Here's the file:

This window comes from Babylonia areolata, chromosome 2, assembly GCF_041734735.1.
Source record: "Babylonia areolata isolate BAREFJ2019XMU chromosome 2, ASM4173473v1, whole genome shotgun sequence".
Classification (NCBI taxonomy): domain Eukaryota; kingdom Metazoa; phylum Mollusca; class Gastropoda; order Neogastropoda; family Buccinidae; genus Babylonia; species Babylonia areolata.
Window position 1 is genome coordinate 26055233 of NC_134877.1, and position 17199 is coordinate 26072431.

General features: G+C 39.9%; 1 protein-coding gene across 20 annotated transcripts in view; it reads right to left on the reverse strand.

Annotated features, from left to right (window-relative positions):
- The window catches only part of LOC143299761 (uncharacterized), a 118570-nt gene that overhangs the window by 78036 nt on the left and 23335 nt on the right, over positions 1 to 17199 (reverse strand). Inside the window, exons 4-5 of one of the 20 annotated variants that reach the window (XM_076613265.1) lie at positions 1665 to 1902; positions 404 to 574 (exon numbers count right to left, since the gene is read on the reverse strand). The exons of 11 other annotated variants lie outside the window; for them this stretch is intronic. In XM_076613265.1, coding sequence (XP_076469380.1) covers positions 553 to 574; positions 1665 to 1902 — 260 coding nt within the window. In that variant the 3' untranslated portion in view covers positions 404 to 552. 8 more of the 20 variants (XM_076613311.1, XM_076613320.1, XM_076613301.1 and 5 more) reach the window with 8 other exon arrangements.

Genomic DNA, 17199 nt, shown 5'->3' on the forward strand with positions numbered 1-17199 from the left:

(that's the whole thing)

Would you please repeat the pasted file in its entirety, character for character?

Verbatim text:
This window comes from Babylonia areolata, chromosome 2, assembly GCF_041734735.1.
Source record: "Babylonia areolata isolate BAREFJ2019XMU chromosome 2, ASM4173473v1, whole genome shotgun sequence".
Classification (NCBI taxonomy): domain Eukaryota; kingdom Metazoa; phylum Mollusca; class Gastropoda; order Neogastropoda; family Buccinidae; genus Babylonia; species Babylonia areolata.
Window position 1 is genome coordinate 26055233 of NC_134877.1, and position 17199 is coordinate 26072431.

General features: G+C 39.9%; 1 protein-coding gene across 20 annotated transcripts in view; it reads right to left on the reverse strand.

Annotated features, from left to right (window-relative positions):
- The window catches only part of LOC143299761 (uncharacterized), a 118570-nt gene that overhangs the window by 78036 nt on the left and 23335 nt on the right, over positions 1 to 17199 (reverse strand). Inside the window, exons 4-5 of one of the 20 annotated variants that reach the window (XM_076613265.1) lie at positions 1665 to 1902; positions 404 to 574 (exon numbers count right to left, since the gene is read on the reverse strand). The exons of 11 other annotated variants lie outside the window; for them this stretch is intronic. In XM_076613265.1, coding sequence (XP_076469380.1) covers positions 553 to 574; positions 1665 to 1902 — 260 coding nt within the window. In that variant the 3' untranslated portion in view covers positions 404 to 552. 8 more of the 20 variants (XM_076613311.1, XM_076613320.1, XM_076613301.1 and 5 more) reach the window with 8 other exon arrangements.

Genomic DNA, 17199 nt, shown 5'->3' on the forward strand with positions numbered 1-17199 from the left: